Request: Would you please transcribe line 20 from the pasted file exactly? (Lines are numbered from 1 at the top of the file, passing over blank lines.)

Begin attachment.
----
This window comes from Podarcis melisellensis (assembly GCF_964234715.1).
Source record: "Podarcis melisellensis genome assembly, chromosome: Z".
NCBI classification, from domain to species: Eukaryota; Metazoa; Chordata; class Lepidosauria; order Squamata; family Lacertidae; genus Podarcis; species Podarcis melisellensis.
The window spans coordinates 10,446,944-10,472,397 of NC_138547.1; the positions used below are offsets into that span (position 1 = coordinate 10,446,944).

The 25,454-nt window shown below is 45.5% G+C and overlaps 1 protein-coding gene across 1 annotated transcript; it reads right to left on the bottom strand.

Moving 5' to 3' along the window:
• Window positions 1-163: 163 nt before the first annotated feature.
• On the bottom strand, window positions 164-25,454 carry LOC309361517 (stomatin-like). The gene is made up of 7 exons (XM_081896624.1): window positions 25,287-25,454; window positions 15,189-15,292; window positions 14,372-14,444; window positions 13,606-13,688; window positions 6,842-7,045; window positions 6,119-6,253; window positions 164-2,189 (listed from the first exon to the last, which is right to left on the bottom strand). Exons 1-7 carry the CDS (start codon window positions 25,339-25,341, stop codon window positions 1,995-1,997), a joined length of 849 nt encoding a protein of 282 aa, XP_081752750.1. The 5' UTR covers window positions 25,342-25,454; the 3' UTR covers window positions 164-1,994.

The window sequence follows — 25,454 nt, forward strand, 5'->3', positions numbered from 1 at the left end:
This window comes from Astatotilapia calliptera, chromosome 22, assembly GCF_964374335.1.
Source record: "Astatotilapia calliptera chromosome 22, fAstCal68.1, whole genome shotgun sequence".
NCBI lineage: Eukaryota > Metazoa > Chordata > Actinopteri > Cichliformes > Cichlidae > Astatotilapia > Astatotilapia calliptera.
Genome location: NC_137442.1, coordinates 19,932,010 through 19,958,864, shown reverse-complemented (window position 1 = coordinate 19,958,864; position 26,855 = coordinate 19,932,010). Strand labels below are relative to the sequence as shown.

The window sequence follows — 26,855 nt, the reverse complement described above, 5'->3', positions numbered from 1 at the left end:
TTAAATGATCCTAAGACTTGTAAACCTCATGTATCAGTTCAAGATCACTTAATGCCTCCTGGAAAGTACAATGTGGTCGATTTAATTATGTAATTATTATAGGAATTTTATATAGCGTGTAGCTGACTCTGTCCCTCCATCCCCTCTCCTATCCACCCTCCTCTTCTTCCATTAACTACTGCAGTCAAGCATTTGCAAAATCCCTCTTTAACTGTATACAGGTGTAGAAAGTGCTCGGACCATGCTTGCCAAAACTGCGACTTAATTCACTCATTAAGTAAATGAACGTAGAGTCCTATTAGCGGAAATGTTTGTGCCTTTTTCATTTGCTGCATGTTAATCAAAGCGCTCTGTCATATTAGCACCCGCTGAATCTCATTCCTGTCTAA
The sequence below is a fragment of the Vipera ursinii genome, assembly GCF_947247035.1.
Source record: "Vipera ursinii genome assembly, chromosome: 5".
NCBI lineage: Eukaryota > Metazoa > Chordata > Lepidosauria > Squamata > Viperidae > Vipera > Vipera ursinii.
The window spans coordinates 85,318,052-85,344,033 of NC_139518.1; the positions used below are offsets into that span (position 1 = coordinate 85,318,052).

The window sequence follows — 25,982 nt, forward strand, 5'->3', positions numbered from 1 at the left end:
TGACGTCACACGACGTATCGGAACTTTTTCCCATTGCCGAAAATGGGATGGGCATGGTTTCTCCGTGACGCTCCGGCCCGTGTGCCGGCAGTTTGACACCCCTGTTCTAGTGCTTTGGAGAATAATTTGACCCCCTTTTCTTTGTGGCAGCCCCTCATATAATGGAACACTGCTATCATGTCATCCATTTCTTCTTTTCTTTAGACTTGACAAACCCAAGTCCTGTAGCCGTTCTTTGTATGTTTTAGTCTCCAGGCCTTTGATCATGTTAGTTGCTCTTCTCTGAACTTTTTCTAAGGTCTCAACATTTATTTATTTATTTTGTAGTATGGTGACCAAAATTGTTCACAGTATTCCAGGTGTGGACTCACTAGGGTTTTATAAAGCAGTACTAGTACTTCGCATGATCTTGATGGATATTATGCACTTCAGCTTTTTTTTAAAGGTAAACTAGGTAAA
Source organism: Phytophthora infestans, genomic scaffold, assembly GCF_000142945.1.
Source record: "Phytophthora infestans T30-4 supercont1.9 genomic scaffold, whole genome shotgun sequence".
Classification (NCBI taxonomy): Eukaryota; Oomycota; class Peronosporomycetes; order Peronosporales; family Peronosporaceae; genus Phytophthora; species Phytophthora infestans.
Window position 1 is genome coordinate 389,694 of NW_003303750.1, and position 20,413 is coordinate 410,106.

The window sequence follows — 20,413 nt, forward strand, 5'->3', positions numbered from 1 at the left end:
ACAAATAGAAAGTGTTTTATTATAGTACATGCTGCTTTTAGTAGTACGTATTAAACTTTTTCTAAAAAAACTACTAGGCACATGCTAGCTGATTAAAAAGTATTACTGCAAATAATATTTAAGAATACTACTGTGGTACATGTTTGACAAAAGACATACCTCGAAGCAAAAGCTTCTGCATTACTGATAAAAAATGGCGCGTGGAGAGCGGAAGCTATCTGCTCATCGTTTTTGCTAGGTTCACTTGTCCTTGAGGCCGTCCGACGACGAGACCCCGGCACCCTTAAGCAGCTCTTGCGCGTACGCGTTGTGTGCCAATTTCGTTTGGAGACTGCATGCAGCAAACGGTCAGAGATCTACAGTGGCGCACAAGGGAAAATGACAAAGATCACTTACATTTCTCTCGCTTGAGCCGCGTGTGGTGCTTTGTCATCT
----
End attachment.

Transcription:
The window sequence follows — 25,982 nt, forward strand, 5'->3', positions numbered from 1 at the left end: